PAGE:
Lawmakers will hear testimony Tuesday on one of the Mills administration’s top legislative priorities – protecting Mainers from a full or partial repeal of the Affordable Care Act by passing a bill to require insurers to continue offering several of the most consumer-friendly parts of the health care law.

The ACA protection bill sponsored by Senate President Troy Jackson, D-Allagash, and House Speaker Sara Gideon, D-Freeport, with support from Gov. Janet Mills, would cement into state law the ACA’s essential health benefits, such as mental health and substance use treatment, maternity, prescription drugs, preventive and pediatric services.

The law would maintain the ACA’s pre-existing condition protections, and also prohibit insurers from establishing lifetime or annual caps on how much they would pay on a patient’s medical bills. Before the ACA, insurance that had such caps on payouts would cause medical bankruptcies for patients with serious, long-term illnesses, such as cancer.

President Trump’s goal is to dismantle the ACA, although congressional efforts to repeal it fell short after a few key Republican senators, including Susan Collins of Maine, took a stand against the president in 2017.

With a new Democratic majority in the U.S. House of Representatives, legislative repeal is off the table for at least the next two years. However, the ACA is still threatened, after a federal judge in Texas ruled in December that the law was unconstitutional. While the decision was stayed pending an appeal – and some legal scholars doubt that the judge’s ruling will stand – a few states are taking steps to protect the ACA.

“In the event the Texas ruling stands, we want to make sure the health care protections that people have access to today continues,” Jackson said Monday.

About 75,000 Mainers have individual coverage through the ACA, and an additional 70,000 will qualify for Medicaid expansion under the law.

Kevin Lewis, president and CEO of Community Health Options, a Maine-based cooperative and ACA insurer, said what’s potentially missing in the bill is an individual mandate, which charges a penalty to people for not having health insurance. The federal individual mandate was originally included in the ACA, but it was removed as part of the 2017 tax cut bill.

Some states, including New Jersey, Massachusetts and Vermont, have an individual mandate, while other states, including Connecticut and Maryland, are considering one.

The mandate helps control costs by providing a financial incentive for younger and healthier people to purchase insurance. When a higher percentage of young, healthy people are in the insurance pool, that helps keep costs down.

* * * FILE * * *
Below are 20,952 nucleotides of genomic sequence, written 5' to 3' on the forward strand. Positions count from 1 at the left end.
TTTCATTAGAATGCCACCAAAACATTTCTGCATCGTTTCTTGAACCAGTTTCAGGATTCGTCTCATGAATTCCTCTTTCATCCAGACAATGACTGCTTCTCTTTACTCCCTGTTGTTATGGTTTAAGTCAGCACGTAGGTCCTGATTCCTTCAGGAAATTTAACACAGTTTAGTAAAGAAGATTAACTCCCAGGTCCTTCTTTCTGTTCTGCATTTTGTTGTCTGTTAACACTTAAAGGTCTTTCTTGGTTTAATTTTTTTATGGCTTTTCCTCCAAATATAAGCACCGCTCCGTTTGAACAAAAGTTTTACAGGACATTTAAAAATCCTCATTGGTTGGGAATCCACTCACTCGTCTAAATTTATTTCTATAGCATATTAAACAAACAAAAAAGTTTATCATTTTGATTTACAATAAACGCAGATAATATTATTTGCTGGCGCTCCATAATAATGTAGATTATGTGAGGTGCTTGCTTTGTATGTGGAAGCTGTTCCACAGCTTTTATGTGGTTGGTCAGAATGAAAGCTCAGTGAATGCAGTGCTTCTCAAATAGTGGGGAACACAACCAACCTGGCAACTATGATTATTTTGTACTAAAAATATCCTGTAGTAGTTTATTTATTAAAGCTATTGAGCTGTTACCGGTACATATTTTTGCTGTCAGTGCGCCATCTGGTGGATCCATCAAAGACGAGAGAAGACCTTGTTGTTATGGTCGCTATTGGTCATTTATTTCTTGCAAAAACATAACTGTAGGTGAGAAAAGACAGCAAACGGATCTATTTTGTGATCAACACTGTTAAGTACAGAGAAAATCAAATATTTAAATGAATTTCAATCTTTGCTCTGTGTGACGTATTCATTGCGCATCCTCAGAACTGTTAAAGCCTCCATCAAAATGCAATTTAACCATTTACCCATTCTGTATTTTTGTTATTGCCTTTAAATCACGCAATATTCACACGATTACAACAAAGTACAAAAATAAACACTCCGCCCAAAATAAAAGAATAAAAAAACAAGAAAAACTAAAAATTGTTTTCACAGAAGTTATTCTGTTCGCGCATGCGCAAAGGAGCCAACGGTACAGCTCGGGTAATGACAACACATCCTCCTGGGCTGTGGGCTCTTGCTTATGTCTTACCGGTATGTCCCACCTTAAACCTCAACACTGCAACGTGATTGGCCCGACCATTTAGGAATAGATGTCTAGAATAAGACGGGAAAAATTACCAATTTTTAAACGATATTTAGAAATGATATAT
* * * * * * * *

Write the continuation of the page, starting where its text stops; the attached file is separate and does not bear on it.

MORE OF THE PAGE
“The bill has great intentions, to provide coverage that is rich with meaningful benefits,” Lewis said. “But I’m also mindful of affordability challenges.”

Insurance experts have said that part of the reason ACA enrollment has remained relatively strong despite the individual mandate going away is the emergence of zero-premium bronze plans. The zero-premium plans became more widely available in 2017 as an unintended consequence of Trump’s unsuccessful executive actions that attempted to sabotage the ACA marketplace.

Jackson said the individual mandate was not part of the bill because lawmakers wanted to introduce a bill that mimicked existing ACA law, which does not have the individual mandate. He said a separate bill could introduce an individual mandate if lawmakers wanted to bring it up.

Lewis pointed out that if the courts invalidate the ACA, premium subsidies which help most enrollees afford coverage would likely be eliminated. States would have no control over the subsidies disappearing, and health care costs would increase for enrollees.

Meanwhile, Jackson also is proposing a bill that would regulate short-term health plans. The Trump administration loosened federal regulations on short-term plans by making them available for up to 364 days as a way to undermine the ACA marketplace and encourage younger, healthier people to purchase the short-term plans. The short-term plans are not required to contain the same consumer protections as the ACA’s marketplace plans.

Jackson’s bill would prohibit the short-term plans from lasting more than three months, and would mandate transparency in what they do and don’t cover.

“We don’t want to have any junk health care plans being sold in Maine,” Jackson said. “You might as well not have any insurance if the plans don’t cover anything.”

Joe Lawlor can be contacted at 791-6376 or at:

[email protected]

Twitter: joelawlorph


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